What is the connection between Jesus’ first day on earth and his last day – the Incarnation and the Ascension?
When the Divine Light began its awesome descent – a journey of higher world to lower world for endless worlds, condensing its unbounded state again and again into finite packages until focused to a fine, crystallized resolution in the form of a vulnerable human baby – it did so with purpose: to bring forth a world of continuous ascent. Jesus did not arrive with trumpet blasts, ‘here I am, now all will be well’ – end of story. For the secular world that is almost the end of the story that began with shelves full of decorations and gift ideas as early as October, all over and done with in the Boxing Day sales, with the possible exception of the Easter Eggs quickly filling those now empty shelves.
Since that beginning, not a day has passed that does not transcend its yesterday.
Like a mighty river rushing to reach its ocean, no dam can hold it, no creature can struggle against its current. If we appear to fall backward, to take a wrong turn, to lose a day in failure – it is only an illusion, for we have no map to know its way. We see from within, but the river knows its path from Above. And to that place Above all is drawn. For the true believer, no rush to refill the shelves counts as from Above.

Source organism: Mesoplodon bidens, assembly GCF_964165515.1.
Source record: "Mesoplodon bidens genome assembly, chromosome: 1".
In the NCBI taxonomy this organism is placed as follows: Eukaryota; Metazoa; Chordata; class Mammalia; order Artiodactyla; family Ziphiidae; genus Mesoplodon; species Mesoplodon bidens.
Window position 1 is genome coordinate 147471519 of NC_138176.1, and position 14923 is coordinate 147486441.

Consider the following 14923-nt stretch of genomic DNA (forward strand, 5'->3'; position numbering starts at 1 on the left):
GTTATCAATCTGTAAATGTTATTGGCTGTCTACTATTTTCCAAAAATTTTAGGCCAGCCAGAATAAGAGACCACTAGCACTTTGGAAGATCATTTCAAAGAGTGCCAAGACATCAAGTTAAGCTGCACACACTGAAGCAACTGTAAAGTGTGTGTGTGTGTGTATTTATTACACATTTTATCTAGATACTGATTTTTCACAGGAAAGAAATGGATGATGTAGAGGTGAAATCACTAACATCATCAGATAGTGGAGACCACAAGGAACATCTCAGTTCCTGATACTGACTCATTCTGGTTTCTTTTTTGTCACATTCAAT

We are not masters of the river – not of our ultimate destiny, nor of the stops along the way, not even of the direction of our travel. We did not create the river – its flow creates us. It is the blood and soul of our world, its pulse and its warmth. The legend of St Christopher[i] teaches us that a vulnerable Child is in charge of the flood, not us. When no ferry or bridge can be found, to whom do we turn.
Yet of one thing we have been given mastery: Not of the journey, but of our role within it. How soon will we arrive? How complete? How fulfilled? Will we be the spectators? Or simply the props? Or will we be the heroes?
With Jesus we are asked to journey to the Ascension, (a much neglected feast), and be ready to receive his final gift, also indicated by the three Magi way back in December when both the earthly and the heavenly journey began.
[i] I firmly believe the legend, (perhaps myth?), of St Christopher was a desire of the Church to masculinise the cult of Mary. Mary, Mother of God, the carrier of God, the original Corpus Christi, and Christopher, the carrier of the Child Jesus, the Son of God.